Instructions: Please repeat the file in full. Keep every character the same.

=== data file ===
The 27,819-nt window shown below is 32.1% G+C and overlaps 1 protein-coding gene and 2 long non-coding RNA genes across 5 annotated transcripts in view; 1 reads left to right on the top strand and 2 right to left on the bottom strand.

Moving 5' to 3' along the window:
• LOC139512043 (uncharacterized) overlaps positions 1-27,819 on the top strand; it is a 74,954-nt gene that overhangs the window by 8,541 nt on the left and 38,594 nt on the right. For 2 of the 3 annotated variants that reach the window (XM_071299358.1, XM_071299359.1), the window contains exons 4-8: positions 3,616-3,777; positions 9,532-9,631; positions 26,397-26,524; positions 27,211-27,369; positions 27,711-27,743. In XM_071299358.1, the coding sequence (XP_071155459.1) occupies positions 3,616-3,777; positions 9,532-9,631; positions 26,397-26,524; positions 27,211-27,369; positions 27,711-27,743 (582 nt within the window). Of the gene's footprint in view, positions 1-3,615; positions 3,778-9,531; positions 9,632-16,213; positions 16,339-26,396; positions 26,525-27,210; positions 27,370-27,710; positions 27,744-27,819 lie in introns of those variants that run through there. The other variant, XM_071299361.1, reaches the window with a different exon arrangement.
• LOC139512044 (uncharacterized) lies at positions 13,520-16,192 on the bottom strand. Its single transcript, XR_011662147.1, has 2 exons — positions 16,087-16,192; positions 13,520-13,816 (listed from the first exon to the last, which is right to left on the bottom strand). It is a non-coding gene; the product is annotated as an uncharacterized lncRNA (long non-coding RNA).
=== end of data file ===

The 27,819-nt window shown below is 32.1% G+C and overlaps 1 protein-coding gene and 2 long non-coding RNA genes across 5 annotated transcripts in view; 1 reads left to right on the top strand and 2 right to left on the bottom strand.

Moving 5' to 3' along the window:
• LOC139512043 (uncharacterized) overlaps positions 1-27,819 on the top strand; it is a 74,954-nt gene that overhangs the window by 8,541 nt on the left and 38,594 nt on the right. For 2 of the 3 annotated variants that reach the window (XM_071299358.1, XM_071299359.1), the window contains exons 4-8: positions 3,616-3,777; positions 9,532-9,631; positions 26,397-26,524; positions 27,211-27,369; positions 27,711-27,743. In XM_071299358.1, the coding sequence (XP_071155459.1) occupies positions 3,616-3,777; positions 9,532-9,631; positions 26,397-26,524; positions 27,211-27,369; positions 27,711-27,743 (582 nt within the window). Of the gene's footprint in view, positions 1-3,615; positions 3,778-9,531; positions 9,632-16,213; positions 16,339-26,396; positions 26,525-27,210; positions 27,370-27,710; positions 27,744-27,819 lie in introns of those variants that run through there. The other variant, XM_071299361.1, reaches the window with a different exon arrangement.
• LOC139512044 (uncharacterized) lies at positions 13,520-16,192 on the bottom strand. Its single transcript, XR_011662147.1, has 2 exons — positions 16,087-16,192; positions 13,520-13,816 (listed from the first exon to the last, which is right to left on the bottom strand). It is a non-coding gene; the product is annotated as an uncharacterized lncRNA (long non-coding RNA).